The US banking sector remains riskier than its peer group on most measurements, according to Standard & Poor’s.
Excerpts from Banking Industry Country Risk Assessment (BICRA): U.S.
We have reviewed the banking sector of the United States of America (AA+/Negative/A-1+) following the recent affirmation of the U.S. sovereign rating. We rank the U.S. in BICRA group ‘3′, along with countries such as South Korea, Denmark, Chile, New Zealand, and the U.K.
Our criteria define the BICRA framework as one “designed to evaluate and compare global banking systems.” A BICRA analysis for a country covers rated and unrated financial institutions that take deposits, extend credit, or engage in both activities. The analysis covers the entire financial system of a country while considering the relationship of the banking industry to the financial system as a whole. A BICRA is scored on a scale from 1 to 10, ranging from what Standard & Poor’s views as the lowest-risk banking systems (group ‘1′) to the highest-risk (group ‘10′).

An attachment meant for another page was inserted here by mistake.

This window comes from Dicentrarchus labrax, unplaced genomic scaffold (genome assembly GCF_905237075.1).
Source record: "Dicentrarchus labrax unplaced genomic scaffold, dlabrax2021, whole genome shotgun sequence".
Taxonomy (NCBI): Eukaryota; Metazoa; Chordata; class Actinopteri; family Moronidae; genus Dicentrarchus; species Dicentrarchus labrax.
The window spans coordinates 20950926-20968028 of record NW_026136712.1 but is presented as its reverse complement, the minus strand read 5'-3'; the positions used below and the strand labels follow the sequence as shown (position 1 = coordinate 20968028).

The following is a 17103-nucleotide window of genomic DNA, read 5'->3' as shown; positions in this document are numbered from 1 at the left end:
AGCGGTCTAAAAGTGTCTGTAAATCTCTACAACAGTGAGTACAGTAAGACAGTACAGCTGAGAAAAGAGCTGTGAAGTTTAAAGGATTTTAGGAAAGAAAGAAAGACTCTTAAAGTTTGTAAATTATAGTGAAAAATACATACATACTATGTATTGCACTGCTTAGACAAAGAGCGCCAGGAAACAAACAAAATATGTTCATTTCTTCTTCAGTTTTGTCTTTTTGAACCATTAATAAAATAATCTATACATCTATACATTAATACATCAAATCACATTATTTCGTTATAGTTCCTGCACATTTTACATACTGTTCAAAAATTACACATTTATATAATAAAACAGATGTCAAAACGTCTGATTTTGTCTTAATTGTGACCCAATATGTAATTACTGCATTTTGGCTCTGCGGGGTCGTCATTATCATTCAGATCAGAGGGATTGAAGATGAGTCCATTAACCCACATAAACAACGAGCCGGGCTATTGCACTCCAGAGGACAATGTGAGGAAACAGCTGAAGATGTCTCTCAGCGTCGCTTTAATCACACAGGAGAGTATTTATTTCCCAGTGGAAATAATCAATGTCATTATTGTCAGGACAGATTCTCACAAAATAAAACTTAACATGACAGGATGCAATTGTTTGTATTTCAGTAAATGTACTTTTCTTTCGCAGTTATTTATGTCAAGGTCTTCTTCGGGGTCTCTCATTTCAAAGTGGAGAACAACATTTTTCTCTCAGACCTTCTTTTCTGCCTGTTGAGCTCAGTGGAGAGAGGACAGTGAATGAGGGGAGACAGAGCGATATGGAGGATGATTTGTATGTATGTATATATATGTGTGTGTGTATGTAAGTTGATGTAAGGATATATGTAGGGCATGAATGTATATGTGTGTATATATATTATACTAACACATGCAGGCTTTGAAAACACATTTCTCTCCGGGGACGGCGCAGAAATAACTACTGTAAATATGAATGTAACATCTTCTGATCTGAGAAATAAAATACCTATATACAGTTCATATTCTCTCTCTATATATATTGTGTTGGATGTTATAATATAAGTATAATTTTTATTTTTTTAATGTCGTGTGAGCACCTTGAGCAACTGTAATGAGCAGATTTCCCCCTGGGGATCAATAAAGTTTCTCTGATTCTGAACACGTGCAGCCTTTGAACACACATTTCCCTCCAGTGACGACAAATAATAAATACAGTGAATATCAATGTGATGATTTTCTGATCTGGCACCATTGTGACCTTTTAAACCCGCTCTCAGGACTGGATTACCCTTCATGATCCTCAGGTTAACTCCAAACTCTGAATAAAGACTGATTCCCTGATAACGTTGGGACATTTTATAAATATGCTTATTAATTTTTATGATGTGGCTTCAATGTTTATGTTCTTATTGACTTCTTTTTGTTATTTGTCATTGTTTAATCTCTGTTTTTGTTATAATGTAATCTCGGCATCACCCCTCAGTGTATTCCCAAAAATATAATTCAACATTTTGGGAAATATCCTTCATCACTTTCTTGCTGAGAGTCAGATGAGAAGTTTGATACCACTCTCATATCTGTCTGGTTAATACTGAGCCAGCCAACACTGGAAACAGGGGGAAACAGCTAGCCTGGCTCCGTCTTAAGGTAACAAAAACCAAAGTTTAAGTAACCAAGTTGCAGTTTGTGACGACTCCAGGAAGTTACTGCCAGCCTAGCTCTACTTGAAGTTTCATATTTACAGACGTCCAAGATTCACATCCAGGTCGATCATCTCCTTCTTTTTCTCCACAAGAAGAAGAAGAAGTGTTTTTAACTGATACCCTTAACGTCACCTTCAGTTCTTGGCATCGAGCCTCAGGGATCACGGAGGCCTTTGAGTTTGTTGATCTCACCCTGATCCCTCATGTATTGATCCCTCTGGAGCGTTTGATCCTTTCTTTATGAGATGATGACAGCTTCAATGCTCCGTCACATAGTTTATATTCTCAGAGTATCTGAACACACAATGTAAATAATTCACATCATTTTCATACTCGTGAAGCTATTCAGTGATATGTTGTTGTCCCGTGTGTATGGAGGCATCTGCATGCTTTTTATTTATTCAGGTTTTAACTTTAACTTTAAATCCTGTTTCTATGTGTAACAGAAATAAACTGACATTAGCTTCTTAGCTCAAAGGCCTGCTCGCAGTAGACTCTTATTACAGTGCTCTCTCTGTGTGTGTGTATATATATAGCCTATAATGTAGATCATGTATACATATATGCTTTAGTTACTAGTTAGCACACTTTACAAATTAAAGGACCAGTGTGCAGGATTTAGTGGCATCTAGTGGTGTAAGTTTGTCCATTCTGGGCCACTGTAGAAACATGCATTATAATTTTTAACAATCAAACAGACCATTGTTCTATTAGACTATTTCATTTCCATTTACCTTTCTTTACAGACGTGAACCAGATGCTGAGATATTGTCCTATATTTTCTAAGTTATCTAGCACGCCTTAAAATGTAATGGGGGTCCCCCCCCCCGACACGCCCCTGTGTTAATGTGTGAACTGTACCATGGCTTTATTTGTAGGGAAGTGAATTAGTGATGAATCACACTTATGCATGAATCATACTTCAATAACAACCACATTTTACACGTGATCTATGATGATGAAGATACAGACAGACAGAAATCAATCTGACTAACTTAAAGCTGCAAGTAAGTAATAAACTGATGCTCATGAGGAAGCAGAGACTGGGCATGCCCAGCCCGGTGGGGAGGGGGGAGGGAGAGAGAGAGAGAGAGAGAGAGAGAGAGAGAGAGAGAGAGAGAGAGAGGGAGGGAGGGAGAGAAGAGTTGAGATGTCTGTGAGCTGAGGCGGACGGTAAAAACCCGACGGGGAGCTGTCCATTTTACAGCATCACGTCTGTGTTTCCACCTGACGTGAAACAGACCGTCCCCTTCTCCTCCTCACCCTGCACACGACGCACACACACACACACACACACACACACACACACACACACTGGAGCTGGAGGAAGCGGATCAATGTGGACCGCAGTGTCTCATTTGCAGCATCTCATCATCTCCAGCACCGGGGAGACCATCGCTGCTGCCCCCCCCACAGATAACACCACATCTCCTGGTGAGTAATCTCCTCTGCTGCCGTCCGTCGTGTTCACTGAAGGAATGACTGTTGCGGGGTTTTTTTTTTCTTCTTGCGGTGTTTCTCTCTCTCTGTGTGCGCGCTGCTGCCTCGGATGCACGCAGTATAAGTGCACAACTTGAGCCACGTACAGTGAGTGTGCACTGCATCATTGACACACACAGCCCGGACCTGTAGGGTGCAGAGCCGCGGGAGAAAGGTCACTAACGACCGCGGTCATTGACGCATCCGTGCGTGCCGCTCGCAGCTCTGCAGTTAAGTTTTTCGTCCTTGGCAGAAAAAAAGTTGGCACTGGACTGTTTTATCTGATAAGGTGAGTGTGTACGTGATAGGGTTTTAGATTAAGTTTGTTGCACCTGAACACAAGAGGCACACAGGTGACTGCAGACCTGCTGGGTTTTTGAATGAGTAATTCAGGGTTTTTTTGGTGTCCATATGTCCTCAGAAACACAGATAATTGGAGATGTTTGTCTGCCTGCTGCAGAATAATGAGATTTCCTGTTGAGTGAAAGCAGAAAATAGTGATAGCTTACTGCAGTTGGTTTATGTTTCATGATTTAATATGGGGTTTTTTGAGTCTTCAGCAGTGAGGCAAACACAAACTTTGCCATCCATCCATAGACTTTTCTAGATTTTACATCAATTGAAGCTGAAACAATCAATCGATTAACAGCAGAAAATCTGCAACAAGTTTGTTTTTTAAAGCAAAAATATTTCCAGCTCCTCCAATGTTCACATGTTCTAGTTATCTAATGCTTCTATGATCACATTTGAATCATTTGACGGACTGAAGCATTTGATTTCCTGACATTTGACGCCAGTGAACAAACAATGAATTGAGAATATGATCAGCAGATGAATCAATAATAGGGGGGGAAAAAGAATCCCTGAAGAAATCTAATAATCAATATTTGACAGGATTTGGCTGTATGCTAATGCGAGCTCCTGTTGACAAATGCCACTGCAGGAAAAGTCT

The BICRA comprises two main areas of analysis–economic risk and industry risk–on which the U.S. scores ‘3′ and ‘4′, respectively.
Our economic risk score of ‘3′ reflects our opinion that the U.S. has “very low risk” in “economic resilience” and “intermediate risk” in terms of “economic imbalances” and “credit risk in the economy,” as our criteria describe those terms.
Our industry risk score of ‘4′ for the U.S. is based on our opinion that the country faces “intermediate risk” in its “institutional framework,” “high risk” in its “competitive dynamics,” and “very low risk” in “systemwide funding.”
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